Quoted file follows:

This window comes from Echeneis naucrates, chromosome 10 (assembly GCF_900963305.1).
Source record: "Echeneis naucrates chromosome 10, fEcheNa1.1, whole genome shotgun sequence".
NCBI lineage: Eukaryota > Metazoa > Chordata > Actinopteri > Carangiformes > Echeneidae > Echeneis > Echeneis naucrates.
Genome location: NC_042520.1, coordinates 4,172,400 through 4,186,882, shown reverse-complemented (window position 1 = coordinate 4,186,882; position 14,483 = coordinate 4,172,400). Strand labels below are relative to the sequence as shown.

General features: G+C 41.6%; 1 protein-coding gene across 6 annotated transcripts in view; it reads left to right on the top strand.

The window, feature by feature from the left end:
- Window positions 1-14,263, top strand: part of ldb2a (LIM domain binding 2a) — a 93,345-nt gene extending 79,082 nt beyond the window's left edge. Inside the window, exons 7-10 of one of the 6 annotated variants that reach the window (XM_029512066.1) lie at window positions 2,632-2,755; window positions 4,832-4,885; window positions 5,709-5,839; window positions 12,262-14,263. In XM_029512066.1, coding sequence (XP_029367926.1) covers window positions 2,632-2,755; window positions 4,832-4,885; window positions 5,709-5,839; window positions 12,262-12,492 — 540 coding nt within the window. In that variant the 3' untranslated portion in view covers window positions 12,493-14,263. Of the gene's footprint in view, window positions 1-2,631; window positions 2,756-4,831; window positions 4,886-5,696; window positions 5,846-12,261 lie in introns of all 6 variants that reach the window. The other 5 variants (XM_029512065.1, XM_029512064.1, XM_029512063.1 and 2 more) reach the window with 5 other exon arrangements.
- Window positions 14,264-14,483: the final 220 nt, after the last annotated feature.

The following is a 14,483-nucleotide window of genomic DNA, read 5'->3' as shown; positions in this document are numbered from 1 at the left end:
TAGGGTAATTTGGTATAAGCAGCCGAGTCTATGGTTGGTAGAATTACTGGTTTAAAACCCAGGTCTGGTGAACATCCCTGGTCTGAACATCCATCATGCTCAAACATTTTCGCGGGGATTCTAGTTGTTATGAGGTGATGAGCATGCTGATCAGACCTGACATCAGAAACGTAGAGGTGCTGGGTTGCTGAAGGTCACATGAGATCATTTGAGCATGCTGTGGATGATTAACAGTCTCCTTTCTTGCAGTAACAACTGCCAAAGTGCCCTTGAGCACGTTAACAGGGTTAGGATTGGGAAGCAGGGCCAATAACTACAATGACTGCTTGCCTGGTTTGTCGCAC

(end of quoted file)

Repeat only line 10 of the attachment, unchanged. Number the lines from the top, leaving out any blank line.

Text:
TAGGGTAATTTGGTATAAGCAGCCGAGTCTATGGTTGGTAGAATTACTGGTTTAAAACCCAGGTCTGGTGAACATCCCTGGTCTGAACATCCATCATGCTCAAACATTTTCGCGGGGATTCTAGTTGTTATGAGGTGATGAGCATGCTGATCAGACCTGACATCAGAAACGTAGAGGTGCTGGGTTGCTGAAGGTCACATGAGATCATTTGAGCATGCTGTGGATGATTAACAGTCTCCTTTCTTGCAGTAACAACTGCCAAAGTGCCCTTGAGCACGTTAACAGGGTTAGGATTGGGAAGCAGGGCCAATAACTACAATGACTGCTTGCCTGGTTTGTCGCAC